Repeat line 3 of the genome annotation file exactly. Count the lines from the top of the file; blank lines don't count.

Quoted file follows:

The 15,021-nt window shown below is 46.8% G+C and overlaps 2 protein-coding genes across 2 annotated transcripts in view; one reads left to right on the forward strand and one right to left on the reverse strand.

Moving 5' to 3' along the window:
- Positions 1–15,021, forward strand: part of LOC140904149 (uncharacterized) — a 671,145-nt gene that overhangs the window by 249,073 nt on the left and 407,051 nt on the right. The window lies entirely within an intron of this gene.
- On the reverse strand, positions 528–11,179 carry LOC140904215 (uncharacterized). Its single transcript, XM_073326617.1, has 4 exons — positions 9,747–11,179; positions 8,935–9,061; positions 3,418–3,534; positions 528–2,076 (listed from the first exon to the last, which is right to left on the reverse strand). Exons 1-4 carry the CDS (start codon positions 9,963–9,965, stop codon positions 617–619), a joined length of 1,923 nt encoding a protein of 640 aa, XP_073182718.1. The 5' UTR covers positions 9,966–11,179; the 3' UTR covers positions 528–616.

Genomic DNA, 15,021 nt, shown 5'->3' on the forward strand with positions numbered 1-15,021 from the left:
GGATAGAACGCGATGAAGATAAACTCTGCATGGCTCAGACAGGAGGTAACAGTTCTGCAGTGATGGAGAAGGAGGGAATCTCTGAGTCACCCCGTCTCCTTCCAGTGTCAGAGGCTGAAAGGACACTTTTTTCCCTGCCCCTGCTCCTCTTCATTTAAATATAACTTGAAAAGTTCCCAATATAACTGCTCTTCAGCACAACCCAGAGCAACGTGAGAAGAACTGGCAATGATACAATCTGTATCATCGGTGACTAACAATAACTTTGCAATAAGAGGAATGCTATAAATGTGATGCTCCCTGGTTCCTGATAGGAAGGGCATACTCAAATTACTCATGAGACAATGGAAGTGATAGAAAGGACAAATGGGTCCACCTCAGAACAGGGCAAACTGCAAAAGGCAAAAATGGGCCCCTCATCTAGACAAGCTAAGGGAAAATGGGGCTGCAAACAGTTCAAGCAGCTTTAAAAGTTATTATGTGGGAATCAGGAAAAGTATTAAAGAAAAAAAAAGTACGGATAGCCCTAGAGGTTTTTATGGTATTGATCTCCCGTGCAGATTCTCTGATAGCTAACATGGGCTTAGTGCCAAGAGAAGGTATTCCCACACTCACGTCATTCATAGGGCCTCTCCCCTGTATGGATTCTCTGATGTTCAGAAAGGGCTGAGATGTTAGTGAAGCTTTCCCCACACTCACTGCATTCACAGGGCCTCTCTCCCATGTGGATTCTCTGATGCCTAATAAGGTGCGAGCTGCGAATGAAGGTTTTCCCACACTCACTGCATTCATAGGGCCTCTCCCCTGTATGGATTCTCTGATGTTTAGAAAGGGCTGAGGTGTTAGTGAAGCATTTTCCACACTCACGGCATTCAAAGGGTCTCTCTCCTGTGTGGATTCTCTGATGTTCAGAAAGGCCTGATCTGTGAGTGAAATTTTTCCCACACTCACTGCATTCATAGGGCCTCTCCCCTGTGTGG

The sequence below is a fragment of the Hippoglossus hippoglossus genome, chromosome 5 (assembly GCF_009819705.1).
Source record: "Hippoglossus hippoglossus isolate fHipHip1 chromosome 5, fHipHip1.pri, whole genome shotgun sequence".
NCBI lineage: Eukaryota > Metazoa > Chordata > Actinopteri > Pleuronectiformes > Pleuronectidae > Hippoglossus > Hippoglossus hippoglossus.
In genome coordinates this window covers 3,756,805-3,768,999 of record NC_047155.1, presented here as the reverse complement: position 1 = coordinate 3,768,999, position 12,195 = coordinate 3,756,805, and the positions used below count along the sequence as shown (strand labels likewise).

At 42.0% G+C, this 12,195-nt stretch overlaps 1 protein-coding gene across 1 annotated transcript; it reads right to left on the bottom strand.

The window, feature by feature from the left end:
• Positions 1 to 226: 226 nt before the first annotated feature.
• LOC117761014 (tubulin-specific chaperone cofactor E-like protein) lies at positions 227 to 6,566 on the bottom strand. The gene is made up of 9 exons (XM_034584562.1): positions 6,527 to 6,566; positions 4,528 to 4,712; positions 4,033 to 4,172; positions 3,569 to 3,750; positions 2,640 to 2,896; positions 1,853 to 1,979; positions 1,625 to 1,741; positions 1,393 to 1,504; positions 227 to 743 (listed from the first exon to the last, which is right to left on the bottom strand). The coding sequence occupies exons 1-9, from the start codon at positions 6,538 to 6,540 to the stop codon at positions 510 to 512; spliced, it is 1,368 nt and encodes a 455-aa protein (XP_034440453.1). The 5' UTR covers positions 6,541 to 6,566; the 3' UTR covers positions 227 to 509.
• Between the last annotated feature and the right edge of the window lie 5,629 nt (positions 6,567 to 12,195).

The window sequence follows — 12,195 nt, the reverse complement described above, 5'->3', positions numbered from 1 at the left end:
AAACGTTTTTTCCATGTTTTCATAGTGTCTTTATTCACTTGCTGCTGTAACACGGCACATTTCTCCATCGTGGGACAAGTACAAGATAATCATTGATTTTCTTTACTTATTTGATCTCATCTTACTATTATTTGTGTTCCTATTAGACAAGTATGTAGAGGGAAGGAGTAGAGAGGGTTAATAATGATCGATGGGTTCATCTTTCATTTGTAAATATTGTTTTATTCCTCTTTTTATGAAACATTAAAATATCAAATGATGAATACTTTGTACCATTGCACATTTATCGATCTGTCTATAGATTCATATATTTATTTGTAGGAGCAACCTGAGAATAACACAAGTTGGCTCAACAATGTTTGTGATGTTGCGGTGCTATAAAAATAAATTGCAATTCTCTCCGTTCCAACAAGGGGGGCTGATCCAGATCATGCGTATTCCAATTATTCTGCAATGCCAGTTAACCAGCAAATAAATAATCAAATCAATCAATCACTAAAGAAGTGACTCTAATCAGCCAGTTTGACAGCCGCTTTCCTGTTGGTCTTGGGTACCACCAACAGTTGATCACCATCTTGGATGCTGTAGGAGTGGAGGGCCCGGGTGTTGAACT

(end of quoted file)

- Positions 1–15,021, forward strand: part of LOC140904149 (uncharacterized) — a 671,145-nt gene that overhangs the window by 249,073 nt on the left and 407,051 nt on the right. The window lies entirely within an intron of this gene.